The blockading fleet was of such poor quality that it was often in shambles. The blockaders frequently suffered breakdowns in machinery and had to leave their stations for long periods of time while the Navy had no replacements to send. In fact, over the course of the war, repair time kept one-third to two-fifths of the vessels constantly away from their stations. This made statistics of the number of blockaders somewhat inflated, and although 600 ships were in the blockading fleet at the end, probably less than 400 were actually on station. At one time, the Wilmington blockade was missing ten of its vessels due to repair time. The whole fleet was riddled with broken pumps, leaky boilers, and worn-out machinery, and in 1863, an officer remarked, “We are all getting into lame condition.” Another problem plaguing the blockaders was the shortage of coal. In 1862, the four blockading squadrons required 3,000 tons of coal per week, and the amount kept growing. The Union supply depots at Beaufort, North Carolina, Port Royal, South Carolina, and Pensacola, Florida frequently ran out of coal and long delays were endured before ships there could return to their stations. The need to conserve coal prompted Rear Admiral Samuel Phillips Lee, the commander of the North Atlantic Blockading Squadron, to write the force commander in Wilmington in September, 1863: “You may find it expedient not to keep more than one of the little vessels moving about at a time, even at night.” The coal shortages and maintenance problems seriously limited the blockading fleet and were major reasons why the Union couldn’t establish a tighter blockade.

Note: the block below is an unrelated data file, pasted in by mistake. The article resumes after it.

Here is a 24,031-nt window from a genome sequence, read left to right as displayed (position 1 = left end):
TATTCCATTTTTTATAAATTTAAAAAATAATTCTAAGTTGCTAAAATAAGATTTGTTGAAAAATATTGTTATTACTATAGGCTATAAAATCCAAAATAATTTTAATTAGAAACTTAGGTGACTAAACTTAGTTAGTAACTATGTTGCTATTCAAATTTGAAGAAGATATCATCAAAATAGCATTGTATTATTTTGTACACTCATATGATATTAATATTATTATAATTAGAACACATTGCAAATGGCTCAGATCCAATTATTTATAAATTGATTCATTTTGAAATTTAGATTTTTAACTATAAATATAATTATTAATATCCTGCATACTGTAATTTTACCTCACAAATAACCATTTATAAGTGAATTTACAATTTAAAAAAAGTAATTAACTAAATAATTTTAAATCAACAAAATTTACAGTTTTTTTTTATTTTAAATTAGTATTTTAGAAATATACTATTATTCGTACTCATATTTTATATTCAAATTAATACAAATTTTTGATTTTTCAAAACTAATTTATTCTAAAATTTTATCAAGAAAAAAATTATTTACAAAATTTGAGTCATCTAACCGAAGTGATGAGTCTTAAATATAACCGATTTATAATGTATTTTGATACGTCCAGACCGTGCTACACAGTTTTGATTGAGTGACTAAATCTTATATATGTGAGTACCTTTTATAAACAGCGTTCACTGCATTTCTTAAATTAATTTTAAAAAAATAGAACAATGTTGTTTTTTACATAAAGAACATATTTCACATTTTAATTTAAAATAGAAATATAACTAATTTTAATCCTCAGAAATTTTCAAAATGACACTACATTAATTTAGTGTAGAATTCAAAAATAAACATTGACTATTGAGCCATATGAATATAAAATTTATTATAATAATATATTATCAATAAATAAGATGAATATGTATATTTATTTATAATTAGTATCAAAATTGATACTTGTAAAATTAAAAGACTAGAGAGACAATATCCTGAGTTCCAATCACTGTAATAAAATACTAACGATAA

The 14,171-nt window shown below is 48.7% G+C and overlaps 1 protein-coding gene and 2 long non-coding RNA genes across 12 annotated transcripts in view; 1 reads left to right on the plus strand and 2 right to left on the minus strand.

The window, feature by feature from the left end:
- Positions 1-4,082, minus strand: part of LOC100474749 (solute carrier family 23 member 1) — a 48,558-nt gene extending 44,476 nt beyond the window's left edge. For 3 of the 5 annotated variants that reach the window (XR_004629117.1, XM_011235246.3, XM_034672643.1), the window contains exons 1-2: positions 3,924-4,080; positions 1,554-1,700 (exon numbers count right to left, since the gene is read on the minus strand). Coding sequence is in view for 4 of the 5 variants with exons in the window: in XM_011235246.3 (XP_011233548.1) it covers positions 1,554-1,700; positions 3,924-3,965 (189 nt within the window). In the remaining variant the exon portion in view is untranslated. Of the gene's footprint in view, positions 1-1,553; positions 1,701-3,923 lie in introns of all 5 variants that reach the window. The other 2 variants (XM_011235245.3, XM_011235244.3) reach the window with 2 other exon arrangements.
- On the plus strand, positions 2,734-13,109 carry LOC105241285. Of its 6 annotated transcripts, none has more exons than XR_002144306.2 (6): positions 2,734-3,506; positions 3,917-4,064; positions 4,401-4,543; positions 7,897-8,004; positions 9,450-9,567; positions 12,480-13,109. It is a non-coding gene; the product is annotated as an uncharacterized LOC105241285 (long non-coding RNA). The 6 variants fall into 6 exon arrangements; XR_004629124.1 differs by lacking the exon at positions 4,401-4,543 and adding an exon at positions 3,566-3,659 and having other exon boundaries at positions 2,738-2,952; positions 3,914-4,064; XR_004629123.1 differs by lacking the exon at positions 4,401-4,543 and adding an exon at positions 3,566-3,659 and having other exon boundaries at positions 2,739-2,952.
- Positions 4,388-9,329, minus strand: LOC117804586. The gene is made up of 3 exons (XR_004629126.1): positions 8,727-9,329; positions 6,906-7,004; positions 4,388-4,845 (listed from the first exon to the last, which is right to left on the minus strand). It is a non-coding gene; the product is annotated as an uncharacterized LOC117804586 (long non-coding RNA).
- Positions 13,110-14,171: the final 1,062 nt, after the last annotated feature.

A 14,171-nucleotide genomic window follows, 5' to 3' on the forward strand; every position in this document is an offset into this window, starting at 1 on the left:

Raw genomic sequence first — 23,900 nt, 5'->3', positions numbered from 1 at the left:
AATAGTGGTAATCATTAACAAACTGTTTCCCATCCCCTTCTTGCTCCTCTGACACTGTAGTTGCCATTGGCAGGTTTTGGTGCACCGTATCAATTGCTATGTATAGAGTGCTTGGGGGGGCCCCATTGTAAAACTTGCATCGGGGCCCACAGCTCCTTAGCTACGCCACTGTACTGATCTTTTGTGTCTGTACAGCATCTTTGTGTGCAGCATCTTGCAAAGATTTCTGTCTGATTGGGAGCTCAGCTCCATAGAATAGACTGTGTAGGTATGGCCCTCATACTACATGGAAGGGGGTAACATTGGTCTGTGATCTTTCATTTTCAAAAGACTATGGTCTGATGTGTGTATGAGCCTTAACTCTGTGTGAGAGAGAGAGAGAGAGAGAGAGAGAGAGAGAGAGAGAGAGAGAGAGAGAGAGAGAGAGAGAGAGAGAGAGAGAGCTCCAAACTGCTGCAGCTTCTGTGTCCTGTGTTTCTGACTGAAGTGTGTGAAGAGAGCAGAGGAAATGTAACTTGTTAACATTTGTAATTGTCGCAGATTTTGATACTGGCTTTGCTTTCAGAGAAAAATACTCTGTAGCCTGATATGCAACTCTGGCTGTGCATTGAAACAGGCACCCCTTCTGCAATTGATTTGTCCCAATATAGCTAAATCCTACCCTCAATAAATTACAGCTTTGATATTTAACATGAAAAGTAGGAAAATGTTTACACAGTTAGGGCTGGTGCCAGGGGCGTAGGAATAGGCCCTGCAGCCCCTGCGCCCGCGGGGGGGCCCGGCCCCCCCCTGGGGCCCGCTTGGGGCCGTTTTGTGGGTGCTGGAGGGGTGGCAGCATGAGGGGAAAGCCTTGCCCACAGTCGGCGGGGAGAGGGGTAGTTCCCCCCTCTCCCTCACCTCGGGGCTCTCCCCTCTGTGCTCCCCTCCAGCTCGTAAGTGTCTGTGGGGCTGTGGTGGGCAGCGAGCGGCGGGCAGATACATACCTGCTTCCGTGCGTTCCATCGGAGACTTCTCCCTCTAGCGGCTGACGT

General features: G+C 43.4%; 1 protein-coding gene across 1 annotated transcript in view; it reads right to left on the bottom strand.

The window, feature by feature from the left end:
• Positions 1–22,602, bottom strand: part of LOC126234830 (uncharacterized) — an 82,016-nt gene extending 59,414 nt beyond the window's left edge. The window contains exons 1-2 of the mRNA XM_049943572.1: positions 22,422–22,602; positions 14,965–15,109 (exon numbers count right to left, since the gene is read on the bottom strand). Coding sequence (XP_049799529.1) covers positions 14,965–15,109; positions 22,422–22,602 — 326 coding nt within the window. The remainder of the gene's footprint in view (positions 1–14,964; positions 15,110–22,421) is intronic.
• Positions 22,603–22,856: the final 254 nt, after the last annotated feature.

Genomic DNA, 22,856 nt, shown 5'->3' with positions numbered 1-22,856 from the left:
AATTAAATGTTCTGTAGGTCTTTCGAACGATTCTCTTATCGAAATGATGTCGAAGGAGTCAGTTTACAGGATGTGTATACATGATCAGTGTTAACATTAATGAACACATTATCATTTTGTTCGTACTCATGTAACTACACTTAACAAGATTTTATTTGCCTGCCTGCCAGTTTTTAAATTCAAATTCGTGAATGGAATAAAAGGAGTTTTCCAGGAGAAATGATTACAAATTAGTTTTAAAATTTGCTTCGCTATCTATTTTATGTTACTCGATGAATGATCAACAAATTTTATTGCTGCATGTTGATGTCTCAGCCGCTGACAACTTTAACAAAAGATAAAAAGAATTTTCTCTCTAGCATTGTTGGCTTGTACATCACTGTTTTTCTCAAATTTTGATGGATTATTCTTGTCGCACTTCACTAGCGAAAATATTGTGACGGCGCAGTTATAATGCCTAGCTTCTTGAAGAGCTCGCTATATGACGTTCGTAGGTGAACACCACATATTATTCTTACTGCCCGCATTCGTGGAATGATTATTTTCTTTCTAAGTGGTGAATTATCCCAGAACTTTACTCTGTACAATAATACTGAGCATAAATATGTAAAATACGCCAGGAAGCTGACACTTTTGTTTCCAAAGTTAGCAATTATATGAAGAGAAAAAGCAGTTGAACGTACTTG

In terms of blockade-running, Charleston and Wilmington were the busiest and most famous ports of the war. After the fall of New Orleans on April 25, 1862, they were the best ports left open to the Confederates. Of all Confederate ports, Wilmington had the best geography and was ideally suited for blockade-running (even with big steamers). It was located 25 miles up the Cape Fear River and had two main outlet channels, the eastern one, the New Inlet, guarded by Fort Fisher, and the Western Bar Channel, guarded by Fort Caswell. Thus, Wilmington required two separate blockading fleets 50 miles apart and each one needed to keep its distance from the channel because of the forts. In addition, the double coastline opened other outlets such as the Shallotte Inlet and the New Topsail Inlet. The Carolina blockade was more stringent starting in 1863, but of 590 attempts from January 1863 to April 1864, 498 (about five in six) were successful.